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View Full Version : Feinstein's writing ability....or lack thereof.



Ima Facultiwyfe
06-05-2007, 07:55 AM
I'm at a loss to understand DBR speaks of Feinstein's writing in such glowing terms. I read one book early on and found it to be so sloppy and sophomoric that I was embarrassed that he had graduated from Duke. He recently said that graduating from Duke was easy. Evidently he's right if he could do it.

(Bless his heart, though.)
Love, Ima

tux
06-05-2007, 08:14 AM
I agree. I thought "Season on the Brink" was quite good, but Feinstein's writing is overrated. I tried a second book (I can't recall the title --- the one about the PGA tour) and it was almost unreadable. The most hackneyed prose I've ever encountered. And very disorganized.

hurleyfor3
06-05-2007, 08:45 AM
He recently said that graduating from Duke was easy.

I agree with this. Getting in is the hard part. Once you're there, you can make it as easy or as hard as you want. It is not too difficult to maintain a 3.0.

freedevil
06-05-2007, 08:49 AM
He's a hack.

Highlander
06-05-2007, 10:28 AM
I agree with this. Getting in is the hard part. Once you're there, you can make it as easy or as hard as you want. It is not too difficult to maintain a 3.0.

That depends on your major. For some humanities majors, that may be true. It was most certainly not true in Engineering and Science majors, where getting C's and D's was not at all uncommon.

4decadedukie
06-05-2007, 10:36 AM
Is it possible that the eloquence and the incisiveness expected from most first-rate authors is less likely to be found in many newspaper reporters, especially those in the sports section?

Reisen
06-05-2007, 10:54 AM
No offense to the older members on the board, but Duke University, and education in general, is a completely different place today than it was in 1977, when Mr. Feinstein graduated. The competition both to get in and as a student is far, far greater. I dare to venture Mr. Feinstein probably knows very little of what life is like for a Duke student today, 30 years after he graduated.

mapei
06-05-2007, 12:07 PM
In general, I find that people who are good at writing columns have trouble with the longer form of a book. Too often, it ends up being a series of short vignettes with little in the way of organization or overall direction. I don't mind Feinstein's columns (though I wish he'd lose the bitterness toward Duke), but I can only read his books a few pages at a time.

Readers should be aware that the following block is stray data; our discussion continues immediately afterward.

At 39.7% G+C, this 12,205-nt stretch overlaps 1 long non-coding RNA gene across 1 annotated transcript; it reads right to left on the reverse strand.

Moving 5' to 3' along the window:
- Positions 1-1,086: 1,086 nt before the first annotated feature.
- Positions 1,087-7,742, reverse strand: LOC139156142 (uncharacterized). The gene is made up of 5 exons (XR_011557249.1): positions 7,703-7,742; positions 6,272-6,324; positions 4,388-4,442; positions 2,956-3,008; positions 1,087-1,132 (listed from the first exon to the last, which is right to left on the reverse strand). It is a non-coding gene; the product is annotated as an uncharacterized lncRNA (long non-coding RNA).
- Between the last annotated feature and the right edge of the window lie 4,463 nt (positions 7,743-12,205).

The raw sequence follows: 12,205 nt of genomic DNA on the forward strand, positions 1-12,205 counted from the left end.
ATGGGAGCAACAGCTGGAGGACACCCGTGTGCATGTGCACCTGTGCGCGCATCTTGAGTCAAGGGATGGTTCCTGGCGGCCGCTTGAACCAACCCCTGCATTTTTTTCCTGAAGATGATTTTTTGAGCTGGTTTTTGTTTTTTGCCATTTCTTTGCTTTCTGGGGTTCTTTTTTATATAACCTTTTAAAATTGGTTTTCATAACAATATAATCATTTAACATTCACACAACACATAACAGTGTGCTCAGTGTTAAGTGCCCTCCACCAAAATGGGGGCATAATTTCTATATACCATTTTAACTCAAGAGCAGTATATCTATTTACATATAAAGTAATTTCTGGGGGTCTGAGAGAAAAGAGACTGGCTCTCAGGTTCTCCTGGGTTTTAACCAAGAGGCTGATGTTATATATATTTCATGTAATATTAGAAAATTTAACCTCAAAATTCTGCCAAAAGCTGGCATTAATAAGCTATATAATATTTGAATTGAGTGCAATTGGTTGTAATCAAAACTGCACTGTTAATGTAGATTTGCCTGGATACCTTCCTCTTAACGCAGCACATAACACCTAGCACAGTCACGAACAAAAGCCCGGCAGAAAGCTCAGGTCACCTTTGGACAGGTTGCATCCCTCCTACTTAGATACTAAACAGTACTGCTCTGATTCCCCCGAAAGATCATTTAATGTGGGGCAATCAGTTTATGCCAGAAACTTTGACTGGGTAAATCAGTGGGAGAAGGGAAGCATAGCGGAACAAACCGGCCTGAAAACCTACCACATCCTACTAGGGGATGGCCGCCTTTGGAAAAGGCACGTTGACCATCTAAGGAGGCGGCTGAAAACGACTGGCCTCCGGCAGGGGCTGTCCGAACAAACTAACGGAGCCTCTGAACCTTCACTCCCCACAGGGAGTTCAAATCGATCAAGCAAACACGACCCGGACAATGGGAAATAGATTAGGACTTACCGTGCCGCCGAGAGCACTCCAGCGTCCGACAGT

Actually, I find this to be true of sports writing in general. I've attempted many sports books and I've almost always been disappointed by anything not written by John McPhee.

Mike Corey
06-05-2007, 12:16 PM
Michael Lewis, the author of Moneyball and The Blind Side, is a helluva sportswriter, as well. So too was David Halberstam, who dabbled in both sports and politics (though they aren't that different); Ernest Hemingway; George Plimpton; etc., etc.

Exceptions to the rule, of course, as are the writers for this site.

jimsumner
06-05-2007, 02:00 PM
Well, I must have really been stupid. I had to work pretty hard for my 3.0. Of course, part of that was in the '60s and you know what they say about the 60s, so I may be wrong. :)

grossbus
06-05-2007, 03:10 PM
feinstein for whitlock!!!!

hurleyfor3
06-05-2007, 03:24 PM
That depends on your major. For some humanities majors, that may be true. It was most certainly not true in Engineering and Science majors, where getting C's and D's was not at all uncommon.

I was an engineering major... it wasn't a breeze, but a good chunk of it was pretty easy, and on the whole I thought high school was harder.

dkbaseball
06-05-2007, 04:08 PM
No offense to the older members on the board, but Duke University, and education in general, is a completely different place today than it was in 1977, when Mr. Feinstein graduated. The competition both to get in and as a student is far, far greater. I dare to venture Mr. Feinstein probably knows very little of what life is like for a Duke student today, 30 years after he graduated.


Sorry, I'm not buying. In the 1966 Places Rated Almanac Duke was listed as the 17th most selective university, after the usual suspects such as Harvard, Cal Tech, MIT, etc. I'd venture to say it's in roughly the same place today. SAT scores started to decline in 1963, and did so steadily until 1995 when about 70 points were added to the verbal scores so that 1000 could continue to be the average score. I realize that even factoring in those 70 points the average SAT scores for Duke students today are higher than they were 40 years ago. But back then parents didn't pay for SAT prep courses. The SATs were just something people did when they came up, and didn't give much thought to.